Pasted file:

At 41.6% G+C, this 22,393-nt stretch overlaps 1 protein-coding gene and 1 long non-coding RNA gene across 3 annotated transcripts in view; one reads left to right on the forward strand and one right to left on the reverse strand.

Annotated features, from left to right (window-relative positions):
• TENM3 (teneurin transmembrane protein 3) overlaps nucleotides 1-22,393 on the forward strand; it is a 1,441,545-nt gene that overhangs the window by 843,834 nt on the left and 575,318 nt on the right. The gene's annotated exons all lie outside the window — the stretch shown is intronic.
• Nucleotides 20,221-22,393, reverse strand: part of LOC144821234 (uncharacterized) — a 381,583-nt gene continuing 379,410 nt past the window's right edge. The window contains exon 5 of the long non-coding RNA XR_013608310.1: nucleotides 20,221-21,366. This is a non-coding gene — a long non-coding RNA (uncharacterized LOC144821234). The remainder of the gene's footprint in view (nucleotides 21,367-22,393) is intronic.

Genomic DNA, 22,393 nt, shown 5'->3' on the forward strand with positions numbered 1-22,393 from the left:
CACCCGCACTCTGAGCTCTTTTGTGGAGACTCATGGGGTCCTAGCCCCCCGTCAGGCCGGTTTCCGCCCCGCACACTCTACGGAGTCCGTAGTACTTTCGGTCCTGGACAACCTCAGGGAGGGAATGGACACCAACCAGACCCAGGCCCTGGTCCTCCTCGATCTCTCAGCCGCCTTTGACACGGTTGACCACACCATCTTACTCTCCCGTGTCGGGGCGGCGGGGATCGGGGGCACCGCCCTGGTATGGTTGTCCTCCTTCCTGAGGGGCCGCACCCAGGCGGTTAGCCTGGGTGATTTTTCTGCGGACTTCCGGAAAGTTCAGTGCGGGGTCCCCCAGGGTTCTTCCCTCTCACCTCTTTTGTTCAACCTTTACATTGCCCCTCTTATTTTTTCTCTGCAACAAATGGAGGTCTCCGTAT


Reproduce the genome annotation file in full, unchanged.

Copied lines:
At 41.6% G+C, this 22,393-nt stretch overlaps 1 protein-coding gene and 1 long non-coding RNA gene across 3 annotated transcripts in view; one reads left to right on the forward strand and one right to left on the reverse strand.

Annotated features, from left to right (window-relative positions):
• TENM3 (teneurin transmembrane protein 3) overlaps nucleotides 1-22,393 on the forward strand; it is a 1,441,545-nt gene that overhangs the window by 843,834 nt on the left and 575,318 nt on the right. The gene's annotated exons all lie outside the window — the stretch shown is intronic.
• Nucleotides 20,221-22,393, reverse strand: part of LOC144821234 (uncharacterized) — a 381,583-nt gene continuing 379,410 nt past the window's right edge. The window contains exon 5 of the long non-coding RNA XR_013608310.1: nucleotides 20,221-21,366. This is a non-coding gene — a long non-coding RNA (uncharacterized LOC144821234). The remainder of the gene's footprint in view (nucleotides 21,367-22,393) is intronic.

Genomic DNA, 22,393 nt, shown 5'->3' on the forward strand with positions numbered 1-22,393 from the left:
CACCCGCACTCTGAGCTCTTTTGTGGAGACTCATGGGGTCCTAGCCCCCCGTCAGGCCGGTTTCCGCCCCGCACACTCTACGGAGTCCGTAGTACTTTCGGTCCTGGACAACCTCAGGGAGGGAATGGACACCAACCAGACCCAGGCCCTGGTCCTCCTCGATCTCTCAGCCGCCTTTGACACGGTTGACCACACCATCTTACTCTCCCGTGTCGGGGCGGCGGGGATCGGGGGCACCGCCCTGGTATGGTTGTCCTCCTTCCTGAGGGGCCGCACCCAGGCGGTTAGCCTGGGTGATTTTTCTGCGGACTTCCGGAAAGTTCAGTGCGGGGTCCCCCAGGGTTCTTCCCTCTCACCTCTTTTGTTCAACCTTTACATTGCCCCTCTTATTTTTTCTCTGCAACAAATGGAGGTCTCCGTAT